Clearing Colorado’s air of mercury pollution

Environment Colorado

DENVER, CO – Today, the Air Quality Control Commission voted unanimously to adopt new rules that will reduce mercury pollution from coal-fired power plants 90% by 2018.

The rules stem from a hard-fought agreement negotiated among environmental groups, public health officials, local governments, and utilities.

“Today, the state air commission voted to protect Colorado’s air and water,” said Will Coyne, Program Director of Environment Colorado. “Mercury pollution from coal-fired power plants poses a real threat to public health and the environment. The state air commission adopted a good plan to cut mercury pollution from coal-fired power plants.”

Specifically, the new rules will do the following: 

• require two largest coal-fired power plants and emitters of mercury pollution, the Pawnee and Rawhide energy stations, to begin clean-up immediately and reduce mercury pollution 80% by 2012; 

• require all coal plants to reduce mercury pollution 80% by 2014, and then 90% by 2018; and 

• prevent coal-fired power plants in Colorado from selling mercury pollution “trading credits” to other polluters and encouraging mercury “hot spots” to stay polluted.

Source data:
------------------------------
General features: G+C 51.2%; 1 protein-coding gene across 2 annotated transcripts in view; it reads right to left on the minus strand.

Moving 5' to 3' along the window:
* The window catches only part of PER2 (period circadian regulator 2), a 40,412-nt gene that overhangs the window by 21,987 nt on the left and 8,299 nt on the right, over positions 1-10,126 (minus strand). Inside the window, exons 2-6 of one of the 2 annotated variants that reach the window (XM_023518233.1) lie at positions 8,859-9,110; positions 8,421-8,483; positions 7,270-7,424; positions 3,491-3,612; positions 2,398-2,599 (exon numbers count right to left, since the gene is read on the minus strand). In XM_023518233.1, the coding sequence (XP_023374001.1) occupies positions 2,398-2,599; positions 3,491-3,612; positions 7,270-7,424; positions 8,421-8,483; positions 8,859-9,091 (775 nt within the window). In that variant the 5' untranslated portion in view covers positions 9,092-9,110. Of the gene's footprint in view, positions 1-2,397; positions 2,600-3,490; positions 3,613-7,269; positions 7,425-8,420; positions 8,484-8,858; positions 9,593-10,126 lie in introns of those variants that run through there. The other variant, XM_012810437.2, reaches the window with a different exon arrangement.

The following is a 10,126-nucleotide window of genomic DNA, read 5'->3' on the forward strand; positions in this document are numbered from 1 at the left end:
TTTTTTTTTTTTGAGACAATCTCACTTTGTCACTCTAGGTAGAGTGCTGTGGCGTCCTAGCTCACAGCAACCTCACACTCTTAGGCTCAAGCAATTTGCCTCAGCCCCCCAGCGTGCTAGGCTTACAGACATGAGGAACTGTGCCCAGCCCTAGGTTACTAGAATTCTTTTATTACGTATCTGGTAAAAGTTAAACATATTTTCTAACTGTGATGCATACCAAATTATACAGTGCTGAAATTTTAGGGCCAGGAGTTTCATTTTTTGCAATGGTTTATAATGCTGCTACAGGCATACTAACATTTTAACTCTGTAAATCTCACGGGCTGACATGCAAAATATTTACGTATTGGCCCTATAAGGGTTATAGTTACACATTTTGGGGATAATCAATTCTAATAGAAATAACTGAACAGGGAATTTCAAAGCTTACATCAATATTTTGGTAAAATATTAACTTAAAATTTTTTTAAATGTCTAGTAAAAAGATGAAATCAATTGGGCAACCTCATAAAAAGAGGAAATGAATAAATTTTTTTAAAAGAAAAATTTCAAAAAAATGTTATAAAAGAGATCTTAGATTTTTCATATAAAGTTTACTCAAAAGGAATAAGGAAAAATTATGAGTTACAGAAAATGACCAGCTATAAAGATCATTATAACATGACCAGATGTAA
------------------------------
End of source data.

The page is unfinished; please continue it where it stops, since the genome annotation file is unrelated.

“The new rules will ensure we begin cleaning-up the worst two mercury polluters immediately,” said Coyne.

Coal-fired power plants are the number one source of mercury pollution. This deadly neurotoxin can cause learning disabilities, reproductive problems, cardiovascular problems, nervous systems problems, and even death.

Mercury is especially dangerous for children and pregnant women as their babies are developing. According to the EPA, over 400,000 children are exposed in utero to mercury levels that exceed recommended limits.

Across Colorado, 14 lakes have fish consumption advisories warning that children and pregnant women not to eat fish from those lakes because of mercury pollution. Some of the waters affected included Berkeley Lake in Denver, Horsetooth Reservoir near Fort Collins, Purdy Reservoir near Grand Junction, McPhee Reservoir near Cortez, and Trinidad Reservoir.

Approximately 30% of all lakes sampled in Colorado exceed the EPA fish tissue standard for mercury. The U.S. Geological Survey found that power plant pollution is directly linked to elevated mercury levels.

“Parents shouldn’t have to worry about whether the fish caught in Colorado’s waters are safe for their children to eat,” said Coyne.

The new rules supplant a Bush Administration cap-and-trade proposal that would have allowed a temporary increase of mercury pollution in Colorado and failed to address mercury “hot spots.”